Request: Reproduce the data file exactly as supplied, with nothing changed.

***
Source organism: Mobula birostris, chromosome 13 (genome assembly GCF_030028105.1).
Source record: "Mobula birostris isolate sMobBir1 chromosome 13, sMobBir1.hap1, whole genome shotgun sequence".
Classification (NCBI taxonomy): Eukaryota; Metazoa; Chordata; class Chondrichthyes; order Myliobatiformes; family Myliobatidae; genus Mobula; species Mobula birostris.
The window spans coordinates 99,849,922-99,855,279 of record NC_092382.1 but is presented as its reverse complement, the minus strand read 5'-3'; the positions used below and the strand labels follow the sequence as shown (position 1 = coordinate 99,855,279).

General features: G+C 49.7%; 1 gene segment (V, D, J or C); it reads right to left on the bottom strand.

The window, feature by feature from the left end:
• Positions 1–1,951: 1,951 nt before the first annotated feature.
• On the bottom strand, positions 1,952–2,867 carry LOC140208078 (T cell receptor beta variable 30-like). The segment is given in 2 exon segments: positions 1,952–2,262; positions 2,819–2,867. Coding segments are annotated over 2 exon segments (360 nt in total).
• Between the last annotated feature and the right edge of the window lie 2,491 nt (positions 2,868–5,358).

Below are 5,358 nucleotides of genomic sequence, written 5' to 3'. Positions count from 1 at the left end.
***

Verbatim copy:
Source organism: Mobula birostris, chromosome 13 (genome assembly GCF_030028105.1).
Source record: "Mobula birostris isolate sMobBir1 chromosome 13, sMobBir1.hap1, whole genome shotgun sequence".
Classification (NCBI taxonomy): Eukaryota; Metazoa; Chordata; class Chondrichthyes; order Myliobatiformes; family Myliobatidae; genus Mobula; species Mobula birostris.
The window spans coordinates 99,849,922-99,855,279 of record NC_092382.1 but is presented as its reverse complement, the minus strand read 5'-3'; the positions used below and the strand labels follow the sequence as shown (position 1 = coordinate 99,855,279).

General features: G+C 49.7%; 1 gene segment (V, D, J or C); it reads right to left on the bottom strand.

The window, feature by feature from the left end:
• Positions 1–1,951: 1,951 nt before the first annotated feature.
• On the bottom strand, positions 1,952–2,867 carry LOC140208078 (T cell receptor beta variable 30-like). The segment is given in 2 exon segments: positions 1,952–2,262; positions 2,819–2,867. Coding segments are annotated over 2 exon segments (360 nt in total).
• Between the last annotated feature and the right edge of the window lie 2,491 nt (positions 2,868–5,358).

Below are 5,358 nucleotides of genomic sequence, written 5' to 3'. Positions count from 1 at the left end.